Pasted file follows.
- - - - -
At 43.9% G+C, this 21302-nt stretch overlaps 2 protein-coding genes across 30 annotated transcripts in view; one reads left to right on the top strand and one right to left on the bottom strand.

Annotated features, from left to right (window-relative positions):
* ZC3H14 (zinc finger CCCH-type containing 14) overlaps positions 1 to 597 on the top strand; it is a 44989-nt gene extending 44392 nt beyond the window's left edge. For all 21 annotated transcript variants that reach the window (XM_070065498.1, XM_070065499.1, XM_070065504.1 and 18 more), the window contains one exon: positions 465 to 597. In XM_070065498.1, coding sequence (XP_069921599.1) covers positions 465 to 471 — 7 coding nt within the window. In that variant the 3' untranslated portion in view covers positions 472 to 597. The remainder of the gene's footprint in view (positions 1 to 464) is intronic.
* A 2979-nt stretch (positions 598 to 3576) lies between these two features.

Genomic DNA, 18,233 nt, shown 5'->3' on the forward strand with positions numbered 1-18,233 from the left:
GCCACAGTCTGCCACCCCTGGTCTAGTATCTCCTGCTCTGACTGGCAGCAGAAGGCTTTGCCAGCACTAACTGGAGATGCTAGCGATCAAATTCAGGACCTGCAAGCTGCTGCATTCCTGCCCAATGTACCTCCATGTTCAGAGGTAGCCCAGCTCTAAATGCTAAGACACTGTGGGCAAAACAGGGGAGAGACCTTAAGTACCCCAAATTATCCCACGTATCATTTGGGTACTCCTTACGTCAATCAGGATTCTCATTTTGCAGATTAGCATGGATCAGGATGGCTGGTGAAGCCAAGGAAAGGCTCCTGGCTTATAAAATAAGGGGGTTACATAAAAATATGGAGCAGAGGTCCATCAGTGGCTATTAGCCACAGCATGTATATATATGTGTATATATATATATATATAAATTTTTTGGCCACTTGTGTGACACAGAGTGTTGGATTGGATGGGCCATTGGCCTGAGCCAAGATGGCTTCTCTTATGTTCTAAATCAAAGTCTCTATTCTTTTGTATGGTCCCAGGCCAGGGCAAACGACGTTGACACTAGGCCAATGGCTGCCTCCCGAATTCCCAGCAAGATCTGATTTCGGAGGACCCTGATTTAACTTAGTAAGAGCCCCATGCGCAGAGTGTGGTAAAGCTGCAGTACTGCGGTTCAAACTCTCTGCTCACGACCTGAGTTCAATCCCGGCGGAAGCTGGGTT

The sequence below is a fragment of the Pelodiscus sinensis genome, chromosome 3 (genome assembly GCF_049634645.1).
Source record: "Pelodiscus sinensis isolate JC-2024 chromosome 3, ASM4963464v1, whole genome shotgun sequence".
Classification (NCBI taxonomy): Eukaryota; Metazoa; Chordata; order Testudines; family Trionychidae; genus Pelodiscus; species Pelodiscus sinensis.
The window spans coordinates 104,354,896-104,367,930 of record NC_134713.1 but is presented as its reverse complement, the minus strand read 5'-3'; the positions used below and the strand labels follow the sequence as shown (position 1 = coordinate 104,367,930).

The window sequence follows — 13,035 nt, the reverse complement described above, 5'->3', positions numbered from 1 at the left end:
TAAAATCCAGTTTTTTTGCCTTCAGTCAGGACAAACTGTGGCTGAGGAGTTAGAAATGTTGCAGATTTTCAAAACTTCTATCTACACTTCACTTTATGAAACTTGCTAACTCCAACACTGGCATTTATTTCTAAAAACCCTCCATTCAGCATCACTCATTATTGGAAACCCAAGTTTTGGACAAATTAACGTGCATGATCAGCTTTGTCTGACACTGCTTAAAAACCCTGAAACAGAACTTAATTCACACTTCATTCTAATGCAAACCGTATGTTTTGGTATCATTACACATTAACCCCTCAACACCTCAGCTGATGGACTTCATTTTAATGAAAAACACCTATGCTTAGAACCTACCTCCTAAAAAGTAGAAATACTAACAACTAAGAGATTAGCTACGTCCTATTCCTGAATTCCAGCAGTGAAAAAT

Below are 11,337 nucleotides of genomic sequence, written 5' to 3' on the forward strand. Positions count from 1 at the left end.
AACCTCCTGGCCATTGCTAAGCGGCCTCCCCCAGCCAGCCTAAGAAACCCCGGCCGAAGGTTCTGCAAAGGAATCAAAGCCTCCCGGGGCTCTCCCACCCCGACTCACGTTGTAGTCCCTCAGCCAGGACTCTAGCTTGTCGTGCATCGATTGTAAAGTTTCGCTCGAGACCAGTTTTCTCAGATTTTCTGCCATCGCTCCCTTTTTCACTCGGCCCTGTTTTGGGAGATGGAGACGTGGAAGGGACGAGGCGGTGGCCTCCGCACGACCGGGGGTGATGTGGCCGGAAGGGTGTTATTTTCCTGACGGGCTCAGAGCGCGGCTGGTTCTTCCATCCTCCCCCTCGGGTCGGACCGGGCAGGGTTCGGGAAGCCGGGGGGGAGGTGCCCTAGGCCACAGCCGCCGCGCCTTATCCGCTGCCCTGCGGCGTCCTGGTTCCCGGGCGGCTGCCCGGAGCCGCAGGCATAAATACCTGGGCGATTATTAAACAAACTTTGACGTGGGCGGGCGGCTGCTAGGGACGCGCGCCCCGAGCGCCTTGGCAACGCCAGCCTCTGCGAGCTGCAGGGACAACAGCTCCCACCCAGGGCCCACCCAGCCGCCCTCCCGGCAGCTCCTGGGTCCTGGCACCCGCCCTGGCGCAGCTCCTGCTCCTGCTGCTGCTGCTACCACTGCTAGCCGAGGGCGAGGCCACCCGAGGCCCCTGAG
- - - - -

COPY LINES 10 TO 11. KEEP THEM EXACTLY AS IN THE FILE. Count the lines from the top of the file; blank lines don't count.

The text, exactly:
The window spans coordinates 104,354,896-104,367,930 of record NC_134713.1 but is presented as its reverse complement, the minus strand read 5'-3'; the positions used below and the strand labels follow the sequence as shown (position 1 = coordinate 104,367,930).

The window sequence follows — 13,035 nt, the reverse complement described above, 5'->3', positions numbered from 1 at the left end: